And my goal is that, the biggest win would be an increase in church attendance across America. That a generation would come back. One of the coolest thing we found out is that this mass exodus of a generation leaving the church and this other group, frequent movie goers that are buying the majority of movie tickets, are the same group. It's a statistical match.

And we believe it could be a small part of what God's doing in America, and that revival can come, and it can come now. So that's my hope and my dream, and I think it's going to happen.

Leslie: You can get more information about the movie, "Woodlawn," at our site

Okay, as you probably know, our host, Nancy Leigh DeMoss, has been serving the Lord as a single woman all her life. Well, we have some news to share--big news--about big transitions in Nancy's life. Hear all about it Monday, here on Revive Our Hearts.

Revive Our Hearts with Nancy Leigh DeMoss is an outreach of Life Action Ministries.

*Offers available only during the broadcast of the podcast season.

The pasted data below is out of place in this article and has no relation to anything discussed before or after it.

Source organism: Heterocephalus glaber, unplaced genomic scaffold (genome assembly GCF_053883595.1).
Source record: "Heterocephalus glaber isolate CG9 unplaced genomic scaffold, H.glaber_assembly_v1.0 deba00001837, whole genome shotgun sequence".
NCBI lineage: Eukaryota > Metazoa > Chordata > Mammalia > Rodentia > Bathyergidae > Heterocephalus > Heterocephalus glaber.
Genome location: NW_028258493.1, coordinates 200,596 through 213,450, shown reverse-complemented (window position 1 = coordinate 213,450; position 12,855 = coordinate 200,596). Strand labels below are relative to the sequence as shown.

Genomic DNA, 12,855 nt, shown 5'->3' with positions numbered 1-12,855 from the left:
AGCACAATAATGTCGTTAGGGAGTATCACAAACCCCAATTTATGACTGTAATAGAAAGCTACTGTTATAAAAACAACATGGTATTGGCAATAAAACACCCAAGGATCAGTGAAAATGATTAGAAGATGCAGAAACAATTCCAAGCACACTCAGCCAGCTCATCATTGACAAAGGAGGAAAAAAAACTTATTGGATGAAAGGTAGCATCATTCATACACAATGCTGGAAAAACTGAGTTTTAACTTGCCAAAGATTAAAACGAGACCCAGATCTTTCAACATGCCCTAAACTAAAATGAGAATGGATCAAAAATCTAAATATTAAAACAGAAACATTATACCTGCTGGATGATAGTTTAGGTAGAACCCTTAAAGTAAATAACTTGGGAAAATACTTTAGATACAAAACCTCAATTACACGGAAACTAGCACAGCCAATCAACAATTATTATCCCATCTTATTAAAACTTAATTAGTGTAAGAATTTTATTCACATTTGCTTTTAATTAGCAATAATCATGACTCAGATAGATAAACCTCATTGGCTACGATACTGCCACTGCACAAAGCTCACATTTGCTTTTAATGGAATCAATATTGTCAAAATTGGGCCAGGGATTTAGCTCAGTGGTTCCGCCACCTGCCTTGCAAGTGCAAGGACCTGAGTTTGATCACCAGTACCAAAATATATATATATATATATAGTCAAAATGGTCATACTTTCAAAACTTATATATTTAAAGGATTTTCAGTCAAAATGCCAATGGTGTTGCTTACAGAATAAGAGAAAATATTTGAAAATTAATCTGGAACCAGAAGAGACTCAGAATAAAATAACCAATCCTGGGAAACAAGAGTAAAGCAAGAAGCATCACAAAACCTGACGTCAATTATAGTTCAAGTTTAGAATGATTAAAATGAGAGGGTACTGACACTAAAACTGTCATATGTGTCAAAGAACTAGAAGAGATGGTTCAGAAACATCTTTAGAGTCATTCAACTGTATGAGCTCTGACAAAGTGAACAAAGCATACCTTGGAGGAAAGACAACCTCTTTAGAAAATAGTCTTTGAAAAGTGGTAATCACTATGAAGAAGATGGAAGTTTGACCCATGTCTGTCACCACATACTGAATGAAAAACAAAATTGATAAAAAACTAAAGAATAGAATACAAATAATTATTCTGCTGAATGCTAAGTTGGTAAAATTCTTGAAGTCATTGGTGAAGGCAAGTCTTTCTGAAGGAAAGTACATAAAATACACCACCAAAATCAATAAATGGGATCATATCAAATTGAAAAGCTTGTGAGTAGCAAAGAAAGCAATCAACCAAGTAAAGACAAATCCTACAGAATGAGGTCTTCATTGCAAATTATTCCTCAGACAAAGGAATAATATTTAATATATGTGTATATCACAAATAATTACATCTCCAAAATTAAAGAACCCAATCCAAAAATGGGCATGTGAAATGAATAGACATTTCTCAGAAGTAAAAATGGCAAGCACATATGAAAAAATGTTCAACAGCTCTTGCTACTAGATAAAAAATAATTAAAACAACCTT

Support the Revive Our Hearts Podcast

Darkness. Fear. Uncertainty. Women around the world wake up hopeless every day. You can play a part in bringing them freedom, fullness, and fruitfulness instead. Your gift ensures that we can continue to spread gospel hope! Donate now.

Donate Now

About the Teachers

Melissa Kruger

Melissa Kruger

Melissa Kruger serves as the Director of Women’s Initiatives for The Gospel Coalition. She’s the author of multiple books, including Growing Together: Taking Mentoring Beyond Small Talk and Prayer Requests and Wherever You Go, I Want You to Know. Her husband, Mike, is the president of Reformed Theological Seminary and they have three children.  

Erin Davis

Erin Davis

Erin Davis is an author, blogger, and speaker who loves to see women of all ages run to the deep well of God’s Word. She is the author of many books and Bible studies including: 7 Feasts, Connected, Beautiful Encounters, and the My Name Is Erin series. She serves on the ministry team of Revive Our Hearts. When she’s not writing, you can find Erin chasing chickens and children on her small farm in the Midwest.